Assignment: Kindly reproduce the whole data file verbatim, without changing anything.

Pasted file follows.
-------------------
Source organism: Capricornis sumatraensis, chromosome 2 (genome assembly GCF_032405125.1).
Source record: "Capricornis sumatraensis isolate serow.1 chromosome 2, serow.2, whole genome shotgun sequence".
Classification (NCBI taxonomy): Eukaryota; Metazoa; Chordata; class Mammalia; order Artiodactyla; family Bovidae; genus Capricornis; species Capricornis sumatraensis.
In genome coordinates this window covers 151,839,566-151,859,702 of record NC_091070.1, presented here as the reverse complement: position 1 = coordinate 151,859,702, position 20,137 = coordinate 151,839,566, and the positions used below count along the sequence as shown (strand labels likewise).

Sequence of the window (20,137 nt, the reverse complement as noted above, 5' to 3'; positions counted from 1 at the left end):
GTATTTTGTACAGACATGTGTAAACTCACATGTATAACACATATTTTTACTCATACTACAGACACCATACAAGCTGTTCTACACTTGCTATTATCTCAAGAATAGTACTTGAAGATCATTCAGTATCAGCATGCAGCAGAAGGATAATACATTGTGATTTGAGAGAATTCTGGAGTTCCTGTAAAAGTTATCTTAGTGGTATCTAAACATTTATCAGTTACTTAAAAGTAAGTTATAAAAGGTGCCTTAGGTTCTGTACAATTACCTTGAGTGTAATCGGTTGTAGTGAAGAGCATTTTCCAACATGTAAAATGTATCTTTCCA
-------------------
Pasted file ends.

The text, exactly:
Source organism: Capricornis sumatraensis, chromosome 2 (genome assembly GCF_032405125.1).
Source record: "Capricornis sumatraensis isolate serow.1 chromosome 2, serow.2, whole genome shotgun sequence".
Classification (NCBI taxonomy): Eukaryota; Metazoa; Chordata; class Mammalia; order Artiodactyla; family Bovidae; genus Capricornis; species Capricornis sumatraensis.
In genome coordinates this window covers 151,839,566-151,859,702 of record NC_091070.1, presented here as the reverse complement: position 1 = coordinate 151,859,702, position 20,137 = coordinate 151,839,566, and the positions used below count along the sequence as shown (strand labels likewise).

Sequence of the window (20,137 nt, the reverse complement as noted above, 5' to 3'; positions counted from 1 at the left end):
GTATTTTGTACAGACATGTGTAAACTCACATGTATAACACATATTTTTACTCATACTACAGACACCATACAAGCTGTTCTACACTTGCTATTATCTCAAGAATAGTACTTGAAGATCATTCAGTATCAGCATGCAGCAGAAGGATAATACATTGTGATTTGAGAGAATTCTGGAGTTCCTGTAAAAGTTATCTTAGTGGTATCTAAACATTTATCAGTTACTTAAAAGTAAGTTATAAAAGGTGCCTTAGGTTCTGTACAATTACCTTGAGTGTAATCGGTTGTAGTGAAGAGCATTTTCCAACATGTAAAATGTATCTTTCCA